See you in 2012.

  • I would like to see the guarantees SCO's lawyers have for getting paid!
    • Re: (Score:3, Interesting)

      SCO (somehow) had the foresight to negociate a fixed price deal with BSF.
      Besides with the Court Appointed Trustee running the business, they could very well pull the plug on the whole thing IF they felt that the millstone of these proceedings could jeopardise their 'escape' from Chapter 7.

      I just wish they would roll over & die but I would expect Darl and his cronies to try to keep this going for as long as possible. (Sigh)

  • NOT ! (Score:5, Informative)

    by frith01 (1118539) on Tuesday August 25, 2009 @07:33AM (#29184909)

    Appeals court only determined that the contract is a mess, and cannot be interpreted on its own. The court agreed that SCO owes Novell a large portion of the
    money it received from SUN , and that a full trial is required to figure out the rest. Again this is just more delay for SCO, but SCO will soon be in Trustee-ship under chapter 11 bankruptcy, which means that it is HIGHLY likely that these cases will be closed by SCO itself, and settled in favorable terms to Novell & IBM.

    Darl will not be in control of SCO once the trustee is assigned, and then we'll really get to find out who's been behind this mess.

    • Indeed. Smart Judge---he just provided for continued employment of many lawyers for a few more years. Self feeding system :-)

  • Code ownership... (Score:3, Insightful)

    by Targon (17348) on Tuesday August 25, 2009 @07:37AM (#29184947)

    One thing that needs to be kept in mind is that there is the ownership of some code, but how much code can really be said to belong to one entity. BSD was spawned from the idea of creating a UNIX-like operating system, but was not using code from UNIX. So, when you say "UNIX", it is important to look at the code base and where each piece came from. All things considered, there are standard methods of doing things that are taught in school that may have originated from the old UNIX code, but are now considered a standard way of doing things. Can you say that everyone who uses code they have learned in school now runs the risk of copyright violation because the code may look identical to pieces of the "copyrighted" UNIX code?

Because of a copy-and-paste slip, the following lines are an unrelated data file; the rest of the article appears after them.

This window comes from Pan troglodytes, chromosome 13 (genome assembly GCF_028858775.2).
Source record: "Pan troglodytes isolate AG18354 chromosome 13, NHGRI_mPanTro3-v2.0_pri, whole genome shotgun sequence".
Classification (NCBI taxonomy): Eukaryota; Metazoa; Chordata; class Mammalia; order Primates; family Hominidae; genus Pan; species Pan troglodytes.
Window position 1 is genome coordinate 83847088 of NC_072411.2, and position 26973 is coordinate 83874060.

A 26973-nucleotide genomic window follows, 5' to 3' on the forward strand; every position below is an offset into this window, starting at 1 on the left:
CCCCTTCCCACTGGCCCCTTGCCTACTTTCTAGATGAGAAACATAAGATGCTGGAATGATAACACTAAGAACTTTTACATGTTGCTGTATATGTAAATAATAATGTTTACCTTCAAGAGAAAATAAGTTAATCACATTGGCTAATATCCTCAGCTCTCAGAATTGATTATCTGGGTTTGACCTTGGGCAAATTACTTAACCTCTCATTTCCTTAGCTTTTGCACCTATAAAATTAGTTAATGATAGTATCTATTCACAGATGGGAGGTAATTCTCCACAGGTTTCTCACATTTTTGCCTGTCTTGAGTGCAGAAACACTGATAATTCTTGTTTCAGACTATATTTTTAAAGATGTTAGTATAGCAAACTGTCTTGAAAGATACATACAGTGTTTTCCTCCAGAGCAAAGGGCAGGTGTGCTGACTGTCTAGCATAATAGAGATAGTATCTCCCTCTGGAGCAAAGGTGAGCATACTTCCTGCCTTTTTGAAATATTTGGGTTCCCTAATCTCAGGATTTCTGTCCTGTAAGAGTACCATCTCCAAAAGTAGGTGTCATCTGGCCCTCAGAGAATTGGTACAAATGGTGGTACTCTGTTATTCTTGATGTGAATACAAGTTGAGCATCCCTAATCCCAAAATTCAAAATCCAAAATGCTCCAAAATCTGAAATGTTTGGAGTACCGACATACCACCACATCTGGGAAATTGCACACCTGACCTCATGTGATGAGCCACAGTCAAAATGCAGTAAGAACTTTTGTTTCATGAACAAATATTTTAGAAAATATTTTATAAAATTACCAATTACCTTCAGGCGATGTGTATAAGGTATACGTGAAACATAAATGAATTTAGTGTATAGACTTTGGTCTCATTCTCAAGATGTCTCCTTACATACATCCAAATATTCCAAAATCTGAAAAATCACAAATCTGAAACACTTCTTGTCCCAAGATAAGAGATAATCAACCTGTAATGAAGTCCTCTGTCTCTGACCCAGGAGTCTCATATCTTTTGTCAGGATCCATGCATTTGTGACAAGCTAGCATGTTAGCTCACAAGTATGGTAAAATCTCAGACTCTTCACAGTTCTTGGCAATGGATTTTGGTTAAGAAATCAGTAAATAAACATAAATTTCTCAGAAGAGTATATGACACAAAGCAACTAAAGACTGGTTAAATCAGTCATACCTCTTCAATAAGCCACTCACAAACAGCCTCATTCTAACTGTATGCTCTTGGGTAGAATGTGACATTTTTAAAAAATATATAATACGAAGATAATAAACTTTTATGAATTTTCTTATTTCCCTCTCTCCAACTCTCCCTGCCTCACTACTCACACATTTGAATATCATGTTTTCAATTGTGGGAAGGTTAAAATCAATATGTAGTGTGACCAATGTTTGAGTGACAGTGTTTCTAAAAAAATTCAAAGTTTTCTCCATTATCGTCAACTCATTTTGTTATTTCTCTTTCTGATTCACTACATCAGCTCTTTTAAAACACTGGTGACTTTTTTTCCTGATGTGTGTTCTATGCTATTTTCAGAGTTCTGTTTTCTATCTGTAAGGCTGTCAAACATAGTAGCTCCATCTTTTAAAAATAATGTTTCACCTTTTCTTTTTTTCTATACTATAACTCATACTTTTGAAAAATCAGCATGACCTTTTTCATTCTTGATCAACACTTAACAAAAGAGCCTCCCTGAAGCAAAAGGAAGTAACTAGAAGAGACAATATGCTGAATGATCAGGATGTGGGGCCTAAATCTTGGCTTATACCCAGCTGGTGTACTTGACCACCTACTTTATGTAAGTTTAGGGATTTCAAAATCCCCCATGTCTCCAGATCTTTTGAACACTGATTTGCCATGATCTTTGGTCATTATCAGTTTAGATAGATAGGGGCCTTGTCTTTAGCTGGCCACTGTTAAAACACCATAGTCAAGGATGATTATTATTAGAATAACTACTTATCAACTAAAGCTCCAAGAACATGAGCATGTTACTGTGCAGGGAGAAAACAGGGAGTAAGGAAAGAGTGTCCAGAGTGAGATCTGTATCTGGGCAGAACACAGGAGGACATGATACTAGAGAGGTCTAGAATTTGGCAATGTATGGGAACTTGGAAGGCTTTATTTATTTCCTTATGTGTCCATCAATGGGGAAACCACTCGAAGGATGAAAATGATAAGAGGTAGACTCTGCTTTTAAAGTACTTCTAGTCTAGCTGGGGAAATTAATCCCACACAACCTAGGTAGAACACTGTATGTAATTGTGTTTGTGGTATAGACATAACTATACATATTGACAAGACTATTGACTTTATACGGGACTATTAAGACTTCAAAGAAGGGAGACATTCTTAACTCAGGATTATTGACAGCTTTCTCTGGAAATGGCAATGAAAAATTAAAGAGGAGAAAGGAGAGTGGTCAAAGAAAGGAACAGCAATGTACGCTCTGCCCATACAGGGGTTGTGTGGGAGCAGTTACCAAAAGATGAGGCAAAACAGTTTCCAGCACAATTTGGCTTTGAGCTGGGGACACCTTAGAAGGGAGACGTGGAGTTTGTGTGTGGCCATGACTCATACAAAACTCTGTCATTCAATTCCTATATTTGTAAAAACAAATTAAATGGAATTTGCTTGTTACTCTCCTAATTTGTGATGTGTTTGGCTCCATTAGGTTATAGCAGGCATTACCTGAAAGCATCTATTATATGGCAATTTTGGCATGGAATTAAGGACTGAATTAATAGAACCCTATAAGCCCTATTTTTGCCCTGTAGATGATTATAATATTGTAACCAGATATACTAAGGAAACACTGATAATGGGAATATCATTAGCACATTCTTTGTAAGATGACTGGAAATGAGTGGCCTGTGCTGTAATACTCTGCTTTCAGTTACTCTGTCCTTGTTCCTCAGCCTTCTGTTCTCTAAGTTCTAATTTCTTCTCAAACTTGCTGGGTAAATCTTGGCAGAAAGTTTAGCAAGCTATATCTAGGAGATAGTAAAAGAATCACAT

This is where a lot of the problems will come from in these lawsuits from SCO. Also, if AT&T put a lot of code out into the public domain back when they owned System V, then it can't be taken back at this point. Does anyone know how much of the so-called UNIX code is actually held under the copyright at this point?

    • by Holi (250190)

      No BSD is UNIX, or at least a flavor, and the BSD's can really be considered direct descendants of the original UNIX developed at BellLabs. I believe you are speaking of Linux which is a UNIX like OS but is not derivative of the original UNIX.

  • The good news is that this doesn't mean that SCO owns UNIX. It just means that the appeals court thought that SCO deserved a jury trial. SCO would need to present their evidence to a jury and convince them that SCO purchased the copyrights. Meanwhile, Novell would be shooting down SCO's arguments and presenting their own evidence. If the previous trial is any indication, SCO will stumble and delay it's way through always acting as though Novell was holding back on giving them that crucial piece of evide